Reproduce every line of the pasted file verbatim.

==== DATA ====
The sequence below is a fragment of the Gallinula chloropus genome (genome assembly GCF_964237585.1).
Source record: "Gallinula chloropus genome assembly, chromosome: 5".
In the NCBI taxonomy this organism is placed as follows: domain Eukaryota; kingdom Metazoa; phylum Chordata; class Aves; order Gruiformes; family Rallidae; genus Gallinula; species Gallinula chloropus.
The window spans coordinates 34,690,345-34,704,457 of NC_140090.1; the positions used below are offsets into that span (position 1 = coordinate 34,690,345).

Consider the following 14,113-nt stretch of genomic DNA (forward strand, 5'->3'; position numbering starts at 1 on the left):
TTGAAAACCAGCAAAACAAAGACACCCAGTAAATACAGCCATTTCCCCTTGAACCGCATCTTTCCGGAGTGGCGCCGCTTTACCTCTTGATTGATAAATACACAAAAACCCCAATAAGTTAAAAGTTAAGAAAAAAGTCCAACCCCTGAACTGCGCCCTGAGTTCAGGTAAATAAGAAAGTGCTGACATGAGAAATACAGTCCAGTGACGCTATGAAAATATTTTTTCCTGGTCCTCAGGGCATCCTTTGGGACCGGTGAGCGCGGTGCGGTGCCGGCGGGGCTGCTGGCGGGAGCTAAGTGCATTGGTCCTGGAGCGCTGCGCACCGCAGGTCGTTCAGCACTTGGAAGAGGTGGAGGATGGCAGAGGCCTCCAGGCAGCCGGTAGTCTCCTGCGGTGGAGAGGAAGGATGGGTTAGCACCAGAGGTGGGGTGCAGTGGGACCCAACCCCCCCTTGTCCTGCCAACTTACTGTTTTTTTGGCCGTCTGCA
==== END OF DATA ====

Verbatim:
The sequence below is a fragment of the Gallinula chloropus genome (genome assembly GCF_964237585.1).
Source record: "Gallinula chloropus genome assembly, chromosome: 5".
In the NCBI taxonomy this organism is placed as follows: domain Eukaryota; kingdom Metazoa; phylum Chordata; class Aves; order Gruiformes; family Rallidae; genus Gallinula; species Gallinula chloropus.
The window spans coordinates 34,690,345-34,704,457 of NC_140090.1; the positions used below are offsets into that span (position 1 = coordinate 34,690,345).

Consider the following 14,113-nt stretch of genomic DNA (forward strand, 5'->3'; position numbering starts at 1 on the left):
TTGAAAACCAGCAAAACAAAGACACCCAGTAAATACAGCCATTTCCCCTTGAACCGCATCTTTCCGGAGTGGCGCCGCTTTACCTCTTGATTGATAAATACACAAAAACCCCAATAAGTTAAAAGTTAAGAAAAAAGTCCAACCCCTGAACTGCGCCCTGAGTTCAGGTAAATAAGAAAGTGCTGACATGAGAAATACAGTCCAGTGACGCTATGAAAATATTTTTTCCTGGTCCTCAGGGCATCCTTTGGGACCGGTGAGCGCGGTGCGGTGCCGGCGGGGCTGCTGGCGGGAGCTAAGTGCATTGGTCCTGGAGCGCTGCGCACCGCAGGTCGTTCAGCACTTGGAAGAGGTGGAGGATGGCAGAGGCCTCCAGGCAGCCGGTAGTCTCCTGCGGTGGAGAGGAAGGATGGGTTAGCACCAGAGGTGGGGTGCAGTGGGACCCAACCCCCCCTTGTCCTGCCAACTTACTGTTTTTTTGGCCGTCTGCA